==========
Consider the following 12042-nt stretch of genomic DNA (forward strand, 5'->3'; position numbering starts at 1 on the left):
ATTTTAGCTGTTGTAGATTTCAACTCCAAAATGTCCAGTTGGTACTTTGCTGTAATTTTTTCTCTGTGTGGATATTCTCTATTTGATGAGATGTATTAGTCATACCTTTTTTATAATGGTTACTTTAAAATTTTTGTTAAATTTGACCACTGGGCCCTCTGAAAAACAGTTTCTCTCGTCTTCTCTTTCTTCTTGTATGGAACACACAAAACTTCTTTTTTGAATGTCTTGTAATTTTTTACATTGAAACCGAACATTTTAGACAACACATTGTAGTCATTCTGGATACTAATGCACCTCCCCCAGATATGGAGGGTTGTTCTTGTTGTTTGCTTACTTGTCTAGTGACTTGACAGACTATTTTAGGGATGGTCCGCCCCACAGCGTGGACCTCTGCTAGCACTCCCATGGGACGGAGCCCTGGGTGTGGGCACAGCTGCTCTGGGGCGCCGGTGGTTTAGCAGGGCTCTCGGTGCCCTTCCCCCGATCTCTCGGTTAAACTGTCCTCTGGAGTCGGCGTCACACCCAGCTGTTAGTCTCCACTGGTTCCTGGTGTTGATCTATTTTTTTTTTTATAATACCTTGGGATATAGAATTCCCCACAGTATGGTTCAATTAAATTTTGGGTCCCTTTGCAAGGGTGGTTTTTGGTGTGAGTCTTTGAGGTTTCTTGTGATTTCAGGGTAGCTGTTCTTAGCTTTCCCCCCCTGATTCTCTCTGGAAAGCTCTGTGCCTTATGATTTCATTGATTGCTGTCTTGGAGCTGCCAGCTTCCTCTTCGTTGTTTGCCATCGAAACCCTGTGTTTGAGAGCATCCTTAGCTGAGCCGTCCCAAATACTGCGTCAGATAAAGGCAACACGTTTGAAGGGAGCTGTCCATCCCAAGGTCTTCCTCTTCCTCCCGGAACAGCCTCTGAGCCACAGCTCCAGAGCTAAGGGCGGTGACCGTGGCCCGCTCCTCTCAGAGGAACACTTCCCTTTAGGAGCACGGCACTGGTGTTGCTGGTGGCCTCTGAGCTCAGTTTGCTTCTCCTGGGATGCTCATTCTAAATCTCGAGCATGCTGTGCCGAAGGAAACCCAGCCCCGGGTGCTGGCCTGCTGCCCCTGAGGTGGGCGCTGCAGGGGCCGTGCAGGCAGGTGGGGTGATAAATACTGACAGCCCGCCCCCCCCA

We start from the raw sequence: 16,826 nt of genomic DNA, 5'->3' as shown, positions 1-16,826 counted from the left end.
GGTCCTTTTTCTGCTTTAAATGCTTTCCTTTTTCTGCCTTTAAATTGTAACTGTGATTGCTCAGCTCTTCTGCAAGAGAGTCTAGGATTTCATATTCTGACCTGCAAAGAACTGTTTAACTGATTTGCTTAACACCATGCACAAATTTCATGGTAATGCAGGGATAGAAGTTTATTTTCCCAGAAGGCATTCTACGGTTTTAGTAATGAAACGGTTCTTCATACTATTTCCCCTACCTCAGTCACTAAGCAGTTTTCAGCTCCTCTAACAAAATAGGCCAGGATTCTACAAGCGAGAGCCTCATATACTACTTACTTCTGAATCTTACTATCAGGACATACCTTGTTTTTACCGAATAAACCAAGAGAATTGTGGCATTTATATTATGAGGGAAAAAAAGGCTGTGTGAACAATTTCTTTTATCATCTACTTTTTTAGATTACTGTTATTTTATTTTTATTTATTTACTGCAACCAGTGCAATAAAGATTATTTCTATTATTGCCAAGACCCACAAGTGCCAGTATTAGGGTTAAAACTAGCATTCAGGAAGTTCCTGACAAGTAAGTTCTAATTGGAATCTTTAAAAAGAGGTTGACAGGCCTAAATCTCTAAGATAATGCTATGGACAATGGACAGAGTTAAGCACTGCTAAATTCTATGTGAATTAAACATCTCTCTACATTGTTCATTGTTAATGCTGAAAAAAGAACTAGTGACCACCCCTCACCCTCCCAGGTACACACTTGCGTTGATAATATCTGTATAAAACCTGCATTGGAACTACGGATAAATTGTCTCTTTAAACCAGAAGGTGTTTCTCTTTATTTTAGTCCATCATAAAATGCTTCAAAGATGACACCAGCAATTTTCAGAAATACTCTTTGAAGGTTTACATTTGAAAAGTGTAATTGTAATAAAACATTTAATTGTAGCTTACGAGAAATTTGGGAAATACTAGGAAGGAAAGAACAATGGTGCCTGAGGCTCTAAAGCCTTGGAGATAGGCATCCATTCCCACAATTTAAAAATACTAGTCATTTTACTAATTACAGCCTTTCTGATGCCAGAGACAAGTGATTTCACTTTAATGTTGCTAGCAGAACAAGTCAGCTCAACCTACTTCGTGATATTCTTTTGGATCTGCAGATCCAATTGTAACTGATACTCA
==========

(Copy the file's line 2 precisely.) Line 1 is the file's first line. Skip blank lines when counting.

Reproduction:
ATTTTAGCTGTTGTAGATTTCAACTCCAAAATGTCCAGTTGGTACTTTGCTGTAATTTTTTCTCTGTGTGGATATTCTCTATTTGATGAGATGTATTAGTCATACCTTTTTTATAATGGTTACTTTAAAATTTTTGTTAAATTTGACCACTGGGCCCTCTGAAAAACAGTTTCTCTCGTCTTCTCTTTCTTCTTGTATGGAACACACAAAACTTCTTTTTTGAATGTCTTGTAATTTTTTACATTGAAACCGAACATTTTAGACAACACATTGTAGTCATTCTGGATACTAATGCACCTCCCCCAGATATGGAGGGTTGTTCTTGTTGTTTGCTTACTTGTCTAGTGACTTGACAGACTATTTTAGGGATGGTCCGCCCCACAGCGTGGACCTCTGCTAGCACTCCCATGGGACGGAGCCCTGGGTGTGGGCACAGCTGCTCTGGGGCGCCGGTGGTTTAGCAGGGCTCTCGGTGCCCTTCCCCCGATCTCTCGGTTAAACTGTCCTCTGGAGTCGGCGTCACACCCAGCTGTTAGTCTCCACTGGTTCCTGGTGTTGATCTATTTTTTTTTTTATAATACCTTGGGATATAGAATTCCCCACAGTATGGTTCAATTAAATTTTGGGTCCCTTTGCAAGGGTGGTTTTTGGTGTGAGTCTTTGAGGTTTCTTGTGATTTCAGGGTAGCTGTTCTTAGCTTTCCCCCCCTGATTCTCTCTGGAAAGCTCTGTGCCTTATGATTTCATTGATTGCTGTCTTGGAGCTGCCAGCTTCCTCTTCGTTGTTTGCCATCGAAACCCTGTGTTTGAGAGCATCCTTAGCTGAGCCGTCCCAAATACTGCGTCAGATAAAGGCAACACGTTTGAAGGGAGCTGTCCATCCCAAGGTCTTCCTCTTCCTCCCGGAACAGCCTCTGAGCCACAGCTCCAGAGCTAAGGGCGGTGACCGTGGCCCGCTCCTCTCAGAGGAACACTTCCCTTTAGGAGCACGGCACTGGTGTTGCTGGTGGCCTCTGAGCTCAGTTTGCTTCTCCTGGGATGCTCATTCTAAATCTCGAGCATGCTGTGCCGAAGGAAACCCAGCCCCGGGTGCTGGCCTGCTGCCCCTGAGGTGGGCGCTGCAGGGGCCGTGCAGGCAGGTGGGGTGATAAATACTGACAGCCCGCCCCCCCCA